Whether you meet her in person or by phone or—as is the norm during the global COVID-19 pandemic—by video conference, dance therapist and teacher Sybil Stanonis comes across as confident, passionate, full-of-energy and her zest for life is palpable.
But if you’d met her in 2014—or even 2015—she says, “You wouldn’t recognize me.”
She left an abusive relationship in 2014, with two young boys in tow. “There was verbal and mental abuse,” she says. “He took my phone. He kept me isolated—and supplied. I had an eating disorder, and I was an addict. He got me pills. I wanted to escape the relationship, but I had a mix of emotions: He was condoning my behavior and addiction, calling me an addict and still giving me pills. He was my hero at the time; he provided for us.”
Stanonis kept up appearances for those outside her home. “I painted the whole white-picket-fence scene. I made excuses. I talked about what a great provider he was.” She made excuses inside the home, too. “I’d made a million excuses for why I was crying or my eyes were red—’Oh, I’ve got something on my contact lenses again!’”
But when her younger son, at six-years-old, actually witnessed the abuse one night, she says, “I knew we had to leave. I didn’t even put our shoes on; we just went to my parents’ house.
I had no self-worth coming out of my marriage, but my kids come first, period. I was ready to fight for my kids.”
When she arrived at her parents, “There were no questions asked. But, of course, they knew,” she said.
Stanonis said she lived in a bit of a fog the following year, “I’d lived isolated and afraid for so long. I was still clouded, things were just becoming clear, and I was starting to figure things out. Then I had to begin to rebuild my self and sense of worth. Then I was able to step into the light.”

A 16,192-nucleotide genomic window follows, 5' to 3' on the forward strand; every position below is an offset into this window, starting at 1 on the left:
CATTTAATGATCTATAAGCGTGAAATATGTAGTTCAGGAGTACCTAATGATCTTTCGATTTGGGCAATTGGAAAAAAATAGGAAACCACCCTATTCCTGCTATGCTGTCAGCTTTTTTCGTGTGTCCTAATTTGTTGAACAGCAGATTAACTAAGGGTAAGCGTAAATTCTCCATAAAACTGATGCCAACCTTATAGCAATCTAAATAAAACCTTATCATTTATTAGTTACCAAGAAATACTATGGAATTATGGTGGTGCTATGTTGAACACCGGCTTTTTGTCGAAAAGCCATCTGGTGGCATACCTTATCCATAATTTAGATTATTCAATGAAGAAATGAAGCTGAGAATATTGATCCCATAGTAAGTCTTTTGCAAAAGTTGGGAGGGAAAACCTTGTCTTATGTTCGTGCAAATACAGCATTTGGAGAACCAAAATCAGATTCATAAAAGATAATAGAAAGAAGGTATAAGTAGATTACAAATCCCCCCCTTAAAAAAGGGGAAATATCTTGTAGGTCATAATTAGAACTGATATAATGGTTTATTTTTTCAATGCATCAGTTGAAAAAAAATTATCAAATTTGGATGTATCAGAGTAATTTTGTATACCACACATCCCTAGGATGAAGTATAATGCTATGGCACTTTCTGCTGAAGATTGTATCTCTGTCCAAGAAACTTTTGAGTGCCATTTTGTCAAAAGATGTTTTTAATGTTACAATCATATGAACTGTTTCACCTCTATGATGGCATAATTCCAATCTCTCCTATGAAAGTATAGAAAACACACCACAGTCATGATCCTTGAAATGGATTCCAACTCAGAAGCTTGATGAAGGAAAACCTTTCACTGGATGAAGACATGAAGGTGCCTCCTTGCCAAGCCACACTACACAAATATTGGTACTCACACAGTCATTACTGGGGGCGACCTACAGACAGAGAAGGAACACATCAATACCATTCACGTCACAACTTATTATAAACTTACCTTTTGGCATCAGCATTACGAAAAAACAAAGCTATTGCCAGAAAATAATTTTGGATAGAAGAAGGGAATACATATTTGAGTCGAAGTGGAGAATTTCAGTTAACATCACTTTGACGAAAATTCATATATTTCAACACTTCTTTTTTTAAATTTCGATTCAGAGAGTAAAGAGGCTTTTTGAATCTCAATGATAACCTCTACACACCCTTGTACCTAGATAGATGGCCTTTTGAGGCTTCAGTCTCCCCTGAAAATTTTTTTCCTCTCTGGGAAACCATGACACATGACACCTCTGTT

“My kids are my reason for that escape—and my recovery. I was a newly single mom, teaching dance in a studio and going to school. Being their mom—and eventually a business owner and a youth advisor with a local substance abuse prevention nonprofit—keeps me accountable for my decisions and recovery. I’m all they’ve got.
Now I have this story—it’s a little bit raw,” she said. “And I realize not everyone wants to share their story. But I want to help women who think they can’t. Because I know they can. I wish I could stand up and tell every woman, ‘You got this; you’re beautiful; you’re worth it.’”
Life is very different for Stanonis and her boys in 2020 than it was in 2014—for myriad reasons.
She wasn’t entirely sure how much her sons remembered, but her older boy remarked to her one day recently, “I couldn’t imagine being in that home during the quarantine. Thank you for making that decision.”
“I may not be on the other side of the rainbow,” Stanonis said. “But I’m safe. We’re safe. I got us out. I’m going to be happy to be alive. And I’m going to live my life.”
If you’re experiencing an abusive relationship, please research your local resources for help building a safety plan to reduce your abuser’s opportunity to hurt you or your family. If you’re in immediate danger, please call 911. You can call the National Domestic Violence Hotline at 800-799-SAFE (7233) for a referral to your local resources.
We want to hear your story. Your story is my story. Help us empower other women by sharing your story.